Featured, The Women of Maine

[Maine] itself is a Binge!

September 2009

 

Before we had Martha at Skylands, we had Julia at Blue Hill Bay.

“Julia Child’s Maine”
By Judith Gaines

julia1She stayed in Maine periodically for more than 50 years, savoring our seafood, sampling our restaurants, and summering in her beloved family home on Mt. Desert Island. Now Julia Child (as played by Meryl Streep) returns, gracing movie houses across the state in a film made in her honor, Julie and Julia. The film tells the story of the celebrated chef and bon vivant who teaches America how to cook, and a young blogger, Julie Powell, who struggles to make every one of the 524 recipes in Child’s epic tome, Mastering the Art of French Cooking.

Julia Child died in California in 2004 at the age of 91. But the new film is reason enough to recall her life in Maine, where she once said, “Life itself is a binge.”

Julia’s base here was a home originally built in the 1940s by her brother-in-law, Charles Child, and his family, with help from her husband, Paul, Charles’s identical twin. The log cabin sat on the shores of Blue Hill Bay and grew over the next 20 years “like a game of dominoes,” according to Charles. It housed him, his wife, their three children, and Julia and Paul as often as they could come, as well as assorted guests. Julia contributed to a major addition by peeling logs and sewing window curtains.

Charles describes her in his family memoir, Roots in the Rock, as “a tall, willowy creature with dark, curly hair and blue, blue eyes, as jolly and gay as Paul was serious….She was a tough, relentless worker at whatever she undertook, immensely systematic, determined to carry through anything she began.” The date was 1947, just after her marriage to Paul, with Julia spending “her free hours every day at the stove, notebook in hand, enthusiastically reeling out miles of cookies, pots full of Boeuf Bourguignon and Tripe à la mode de Caen.”

After she passed the Cordon Bleu school in France, trained under several Parisian chefs, and started a French cooking school, Julia taught her nieces, Rachel and Erica, how to make high-style French cuisine in their rustic Maine kitchen. Rachel responded by creating a hat for Julia with “wild flowers, bed springs, wheat straw, and ribbons,” Charles writes. Later, Julia came to Maine to correct proofs for Mastering the Art of French Cooking. A photo taken then shows her sitting at a desk in a plaid shirt, pants, and topsiders, her hair in her trademark tight short curls, her gaze intently focused on the proofs. Her husband sits bare-chested at her side, also checking proofs. Through an open window with thin gauze curtains, pines rise just outside.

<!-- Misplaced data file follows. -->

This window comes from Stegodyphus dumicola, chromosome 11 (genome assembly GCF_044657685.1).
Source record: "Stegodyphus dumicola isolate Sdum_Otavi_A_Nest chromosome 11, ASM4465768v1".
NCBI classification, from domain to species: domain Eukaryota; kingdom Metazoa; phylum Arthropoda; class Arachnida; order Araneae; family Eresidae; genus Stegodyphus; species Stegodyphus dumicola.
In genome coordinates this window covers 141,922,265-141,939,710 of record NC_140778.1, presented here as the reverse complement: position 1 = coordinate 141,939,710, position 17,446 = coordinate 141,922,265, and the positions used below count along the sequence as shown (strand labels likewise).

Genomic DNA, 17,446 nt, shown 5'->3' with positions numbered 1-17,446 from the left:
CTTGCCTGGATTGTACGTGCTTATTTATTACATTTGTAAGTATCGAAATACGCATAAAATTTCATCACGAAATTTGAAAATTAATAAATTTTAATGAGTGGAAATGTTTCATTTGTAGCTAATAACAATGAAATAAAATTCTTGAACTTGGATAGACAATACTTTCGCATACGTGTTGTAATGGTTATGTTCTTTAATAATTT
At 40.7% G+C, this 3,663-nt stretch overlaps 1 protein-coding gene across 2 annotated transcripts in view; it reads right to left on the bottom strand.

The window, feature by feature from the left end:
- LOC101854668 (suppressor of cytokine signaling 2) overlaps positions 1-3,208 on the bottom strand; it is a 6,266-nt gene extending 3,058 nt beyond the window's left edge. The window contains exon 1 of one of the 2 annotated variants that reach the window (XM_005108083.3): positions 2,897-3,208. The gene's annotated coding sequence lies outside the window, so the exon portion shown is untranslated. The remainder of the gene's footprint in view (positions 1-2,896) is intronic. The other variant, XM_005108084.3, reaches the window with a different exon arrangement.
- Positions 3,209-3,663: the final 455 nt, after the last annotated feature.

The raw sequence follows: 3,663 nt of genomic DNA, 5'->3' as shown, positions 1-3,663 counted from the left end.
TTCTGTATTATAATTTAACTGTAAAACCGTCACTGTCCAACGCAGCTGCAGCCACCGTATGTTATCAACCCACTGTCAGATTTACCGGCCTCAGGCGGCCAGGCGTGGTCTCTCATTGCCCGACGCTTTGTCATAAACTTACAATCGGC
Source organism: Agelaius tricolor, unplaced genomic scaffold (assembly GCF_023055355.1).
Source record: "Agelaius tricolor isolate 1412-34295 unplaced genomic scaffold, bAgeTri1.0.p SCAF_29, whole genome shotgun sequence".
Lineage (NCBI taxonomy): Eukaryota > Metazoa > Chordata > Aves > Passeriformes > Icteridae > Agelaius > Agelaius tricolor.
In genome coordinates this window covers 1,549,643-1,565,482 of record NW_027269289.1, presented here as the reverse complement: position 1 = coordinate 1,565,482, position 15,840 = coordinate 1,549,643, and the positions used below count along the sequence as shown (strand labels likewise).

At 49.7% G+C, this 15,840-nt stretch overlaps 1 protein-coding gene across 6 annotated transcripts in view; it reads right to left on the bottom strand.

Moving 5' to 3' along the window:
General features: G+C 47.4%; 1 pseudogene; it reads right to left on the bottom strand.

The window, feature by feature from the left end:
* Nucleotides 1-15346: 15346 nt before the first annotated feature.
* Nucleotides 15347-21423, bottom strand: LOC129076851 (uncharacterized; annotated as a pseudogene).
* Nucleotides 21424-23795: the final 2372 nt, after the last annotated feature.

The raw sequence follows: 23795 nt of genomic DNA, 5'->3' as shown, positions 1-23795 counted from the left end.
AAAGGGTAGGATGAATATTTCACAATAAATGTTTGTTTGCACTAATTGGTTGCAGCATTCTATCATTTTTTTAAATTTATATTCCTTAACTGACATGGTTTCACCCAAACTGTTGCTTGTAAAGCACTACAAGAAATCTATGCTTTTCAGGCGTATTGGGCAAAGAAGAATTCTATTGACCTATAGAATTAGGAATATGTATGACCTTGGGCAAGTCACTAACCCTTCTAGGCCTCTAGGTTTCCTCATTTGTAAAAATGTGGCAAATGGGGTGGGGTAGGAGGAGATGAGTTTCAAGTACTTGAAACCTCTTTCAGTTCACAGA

julia2For a chef like Julia, who insisted on the freshest possible ingredients, Maine was a delight. The family caught pollock for her Bouillabaisse à la mode de Blue Hill Bay (which she made with the fish, potatoes, fennel, and saffron). At low tide they gathered fat purple mussels for her to make Moulles Marinères. Local lobsters became her Lobster Archduke and Butter-Poached Maine Lobster. The garden burgeoned with two kinds of sweet corn, turnips, carrots, beets, white onions, potatoes, dill, six varieties of lettuce, summer squash, radishes, and pole beans. The family also planted a small orchard with four types of apples. Raspberries, blueberries, and cranberries grew wild on their 20-acre estate.

The Childs’ land, known as “Old Point,” is a sword-shaped mass of rock and forest jutting out into the sea. Great rocky ledges sweep to the shore, and magnificent old pines somehow manage to take root in the rock. Many of the pines drip with gray-green moss, “which [gives] them the dignity of bearded druids,” Charles writes. The forest is so thick in some places, local kids make “a monkey trail” to pass from branch to branch without ever coming down from the treetops.

Old Point is separated from the rest of Mt. Desert by a low-lying bog. Here the land is so narrow that someone passing over the Childs’ soggy, barely passable road can see the sea shimmering on both sides. When the family finally finished an improved route to the cabin, Julia celebrated by making Gâteau Fourré à la Crème d’Orange, a two-layer sponge cake with orange-butter filling, covered by butter-cream icing, topped with an apricot glaze, and sprinkled with almonds.

With her husband working abroad and the demands of her own career, Julia couldn’t spend as much time in Maine as she might have wished. But she wrote often in what Charles describes as “homesick letters,” asking to be kept apprised of all the latest developments. “Tell us everything!” she writes in one of them. “What are you doing? What building? What new things has Fred (the nickname for Charles’s wife, Fredericka, an innovative cook) invented? How are the gardens?”

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